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They should have let Jason Bourne stay retired

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“I remember everything.” That’s the first line of dialogue in Jason Bourne, spoken over a black screen by the title character, presumably for the benefit of viewers who may have forgotten that everyone’s favorite amnesiac super-soldier finally regained his lost memories during his last mission. Bourne remembers everything, but will his audience? It’s been four years since the previous entry in this blockbuster franchise, and almost a decade since Matt Damon packed on some muscle and lost some levity to play Robert Ludlum’s signature spy. Those who don’t treat themselves to a “previously on” refresher may feel a little fuzzy themselves, the series coming back to them as a disorganized jumble of motorcycles racing down European alleys, desk jockeys yelling coordinates across blue-tinted control centers, and old white dudes furrowing their brows. It’ll all be a blur, just like the camerawork.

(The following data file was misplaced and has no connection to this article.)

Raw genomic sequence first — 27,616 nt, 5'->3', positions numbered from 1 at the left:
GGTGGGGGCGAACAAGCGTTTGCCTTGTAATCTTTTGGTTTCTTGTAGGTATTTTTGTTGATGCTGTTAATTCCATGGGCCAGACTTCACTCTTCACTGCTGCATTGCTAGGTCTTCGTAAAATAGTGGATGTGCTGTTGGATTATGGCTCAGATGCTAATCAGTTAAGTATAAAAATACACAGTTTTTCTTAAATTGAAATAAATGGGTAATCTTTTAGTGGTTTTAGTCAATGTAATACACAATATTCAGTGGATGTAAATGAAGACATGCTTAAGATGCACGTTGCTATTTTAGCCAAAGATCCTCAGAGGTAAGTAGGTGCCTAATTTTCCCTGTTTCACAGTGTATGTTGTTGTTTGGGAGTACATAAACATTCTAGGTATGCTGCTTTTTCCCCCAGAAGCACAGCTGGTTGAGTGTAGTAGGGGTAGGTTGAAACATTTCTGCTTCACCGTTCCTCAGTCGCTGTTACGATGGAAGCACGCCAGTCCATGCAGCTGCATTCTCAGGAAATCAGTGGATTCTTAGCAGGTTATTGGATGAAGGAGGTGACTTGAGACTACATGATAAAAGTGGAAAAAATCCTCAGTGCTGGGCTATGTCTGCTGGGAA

Jason Bourne presses Damon back into service, while also reenlisting director Paul Greengrass, who made the most acclaimed of the Bourne films, first sequel Supremacyand the trilogy-capping Ultimatum. Reuniting the two furthers the impression that this is a makeup movie, getting back to basics after The Bourne Legacy, which had the gall to remove Bourne from the equation entirely, replacing him with a new lab rat played by Jeremy Renner. But was that such a disastrous move for the series? Ultimatum brought the original character’s storyline to a proper conclusion, and Renner made a fine successor, his frazzled, junkie desperation (“The chems!”) an interesting pivot from the steeliness of Damon’s turn. Plus, director Tony Gilroy, who wrote every Bourne except this new one, staged the action with refreshing clarity. Jason Bournefancies itself a course correction, but it’s really just a backslide: Rather than push this character or story forward, the film cravenly hits the reset button, doing more of the same with much less passion and skill.

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